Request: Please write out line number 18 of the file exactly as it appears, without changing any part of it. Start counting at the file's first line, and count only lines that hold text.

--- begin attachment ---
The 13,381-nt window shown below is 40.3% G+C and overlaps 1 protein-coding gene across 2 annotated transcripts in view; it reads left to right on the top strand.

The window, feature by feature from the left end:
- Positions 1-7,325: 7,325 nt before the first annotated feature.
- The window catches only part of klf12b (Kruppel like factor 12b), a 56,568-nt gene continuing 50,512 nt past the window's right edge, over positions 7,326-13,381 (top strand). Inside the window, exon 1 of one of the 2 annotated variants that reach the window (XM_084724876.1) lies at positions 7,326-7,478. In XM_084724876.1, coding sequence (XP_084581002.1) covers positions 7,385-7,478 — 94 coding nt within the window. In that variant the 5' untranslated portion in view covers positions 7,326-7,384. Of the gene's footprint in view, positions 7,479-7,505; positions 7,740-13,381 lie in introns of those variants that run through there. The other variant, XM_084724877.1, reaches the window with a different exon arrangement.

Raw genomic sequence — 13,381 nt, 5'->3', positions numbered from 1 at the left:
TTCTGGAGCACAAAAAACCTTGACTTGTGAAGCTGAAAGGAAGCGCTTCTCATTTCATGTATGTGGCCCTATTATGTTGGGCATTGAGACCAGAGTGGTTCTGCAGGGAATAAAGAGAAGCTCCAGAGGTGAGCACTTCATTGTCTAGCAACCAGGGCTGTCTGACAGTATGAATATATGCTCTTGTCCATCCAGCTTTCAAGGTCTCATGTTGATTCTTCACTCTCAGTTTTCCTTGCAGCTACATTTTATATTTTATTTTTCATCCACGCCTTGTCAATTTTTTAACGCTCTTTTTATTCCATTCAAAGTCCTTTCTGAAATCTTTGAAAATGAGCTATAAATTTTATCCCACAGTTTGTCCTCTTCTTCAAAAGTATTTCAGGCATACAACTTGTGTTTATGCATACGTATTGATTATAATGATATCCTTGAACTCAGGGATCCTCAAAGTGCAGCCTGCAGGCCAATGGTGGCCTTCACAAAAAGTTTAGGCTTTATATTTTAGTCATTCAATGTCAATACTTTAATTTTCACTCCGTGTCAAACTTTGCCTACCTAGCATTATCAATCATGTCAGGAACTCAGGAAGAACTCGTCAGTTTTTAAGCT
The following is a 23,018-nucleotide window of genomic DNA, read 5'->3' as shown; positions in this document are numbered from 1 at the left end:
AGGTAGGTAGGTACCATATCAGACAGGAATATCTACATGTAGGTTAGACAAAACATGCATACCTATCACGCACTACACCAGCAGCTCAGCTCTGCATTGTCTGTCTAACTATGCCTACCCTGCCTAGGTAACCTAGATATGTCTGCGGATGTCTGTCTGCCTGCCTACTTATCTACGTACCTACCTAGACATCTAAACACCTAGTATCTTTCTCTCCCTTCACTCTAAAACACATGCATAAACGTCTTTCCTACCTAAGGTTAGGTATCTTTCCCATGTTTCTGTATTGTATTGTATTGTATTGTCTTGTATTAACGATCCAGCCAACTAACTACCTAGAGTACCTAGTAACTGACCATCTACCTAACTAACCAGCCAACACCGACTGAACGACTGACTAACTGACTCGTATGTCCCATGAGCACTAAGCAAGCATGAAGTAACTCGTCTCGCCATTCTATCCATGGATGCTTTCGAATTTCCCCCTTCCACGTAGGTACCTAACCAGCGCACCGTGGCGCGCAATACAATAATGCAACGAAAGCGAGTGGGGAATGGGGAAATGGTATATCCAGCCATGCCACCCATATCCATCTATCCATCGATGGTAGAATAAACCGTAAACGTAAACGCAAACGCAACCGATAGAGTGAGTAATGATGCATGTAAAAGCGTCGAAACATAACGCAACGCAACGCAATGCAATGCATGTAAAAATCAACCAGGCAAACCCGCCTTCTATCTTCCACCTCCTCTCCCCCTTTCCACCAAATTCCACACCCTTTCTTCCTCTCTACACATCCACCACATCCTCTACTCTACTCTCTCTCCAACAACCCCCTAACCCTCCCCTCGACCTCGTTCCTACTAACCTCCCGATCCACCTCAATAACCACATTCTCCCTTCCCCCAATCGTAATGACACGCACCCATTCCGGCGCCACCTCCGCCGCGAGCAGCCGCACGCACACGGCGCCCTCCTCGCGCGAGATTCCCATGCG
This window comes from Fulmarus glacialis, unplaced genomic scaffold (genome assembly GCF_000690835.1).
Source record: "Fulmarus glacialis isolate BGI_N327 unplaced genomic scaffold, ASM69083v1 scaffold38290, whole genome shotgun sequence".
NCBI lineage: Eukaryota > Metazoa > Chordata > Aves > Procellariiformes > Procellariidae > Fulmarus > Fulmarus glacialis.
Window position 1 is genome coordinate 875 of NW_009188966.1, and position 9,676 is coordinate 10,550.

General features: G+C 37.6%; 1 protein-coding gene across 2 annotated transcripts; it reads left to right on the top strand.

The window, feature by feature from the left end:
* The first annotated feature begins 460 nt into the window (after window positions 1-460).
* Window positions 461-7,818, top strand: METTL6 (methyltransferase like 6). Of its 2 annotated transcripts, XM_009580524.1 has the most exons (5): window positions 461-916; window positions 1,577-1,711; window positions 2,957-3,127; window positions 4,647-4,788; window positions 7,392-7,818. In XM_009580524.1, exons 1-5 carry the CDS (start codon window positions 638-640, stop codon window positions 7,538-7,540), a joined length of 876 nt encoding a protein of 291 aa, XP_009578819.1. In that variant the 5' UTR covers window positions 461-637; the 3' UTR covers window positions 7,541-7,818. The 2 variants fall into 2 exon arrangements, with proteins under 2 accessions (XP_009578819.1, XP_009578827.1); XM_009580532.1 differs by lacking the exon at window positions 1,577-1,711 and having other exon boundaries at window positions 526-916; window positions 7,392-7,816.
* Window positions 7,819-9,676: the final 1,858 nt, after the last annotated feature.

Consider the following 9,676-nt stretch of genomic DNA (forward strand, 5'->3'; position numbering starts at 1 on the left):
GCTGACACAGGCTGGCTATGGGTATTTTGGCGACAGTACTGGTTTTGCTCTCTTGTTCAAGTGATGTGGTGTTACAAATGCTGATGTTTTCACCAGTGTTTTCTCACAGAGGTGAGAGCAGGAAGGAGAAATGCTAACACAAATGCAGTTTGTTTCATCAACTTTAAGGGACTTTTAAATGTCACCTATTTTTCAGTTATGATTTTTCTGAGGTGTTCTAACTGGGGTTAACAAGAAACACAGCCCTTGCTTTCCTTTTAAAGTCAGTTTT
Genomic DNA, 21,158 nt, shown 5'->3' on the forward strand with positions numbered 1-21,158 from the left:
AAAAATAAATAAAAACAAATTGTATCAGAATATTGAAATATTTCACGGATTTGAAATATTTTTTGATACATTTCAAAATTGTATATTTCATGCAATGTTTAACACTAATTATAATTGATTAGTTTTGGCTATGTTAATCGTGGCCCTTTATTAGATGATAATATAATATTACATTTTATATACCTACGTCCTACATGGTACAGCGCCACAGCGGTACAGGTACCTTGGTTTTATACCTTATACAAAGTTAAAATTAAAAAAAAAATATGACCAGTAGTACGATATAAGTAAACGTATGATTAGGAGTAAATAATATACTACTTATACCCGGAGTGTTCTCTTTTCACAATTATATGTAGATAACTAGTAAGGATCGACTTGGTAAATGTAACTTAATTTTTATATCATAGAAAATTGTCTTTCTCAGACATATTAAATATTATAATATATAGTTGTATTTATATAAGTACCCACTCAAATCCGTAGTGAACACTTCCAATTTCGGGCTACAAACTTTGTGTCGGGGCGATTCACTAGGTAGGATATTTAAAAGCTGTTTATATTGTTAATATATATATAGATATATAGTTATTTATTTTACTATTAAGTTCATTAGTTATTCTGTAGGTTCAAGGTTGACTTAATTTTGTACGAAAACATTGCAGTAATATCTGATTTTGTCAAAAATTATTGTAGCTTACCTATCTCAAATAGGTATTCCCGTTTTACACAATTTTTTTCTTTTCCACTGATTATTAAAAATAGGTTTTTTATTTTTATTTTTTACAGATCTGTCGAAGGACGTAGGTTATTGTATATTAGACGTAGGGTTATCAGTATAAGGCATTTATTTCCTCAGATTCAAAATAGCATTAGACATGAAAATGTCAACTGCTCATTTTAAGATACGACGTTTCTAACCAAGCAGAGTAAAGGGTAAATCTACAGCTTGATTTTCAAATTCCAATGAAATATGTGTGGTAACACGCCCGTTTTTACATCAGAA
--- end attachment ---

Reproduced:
Consider the following 9,676-nt stretch of genomic DNA (forward strand, 5'->3'; position numbering starts at 1 on the left):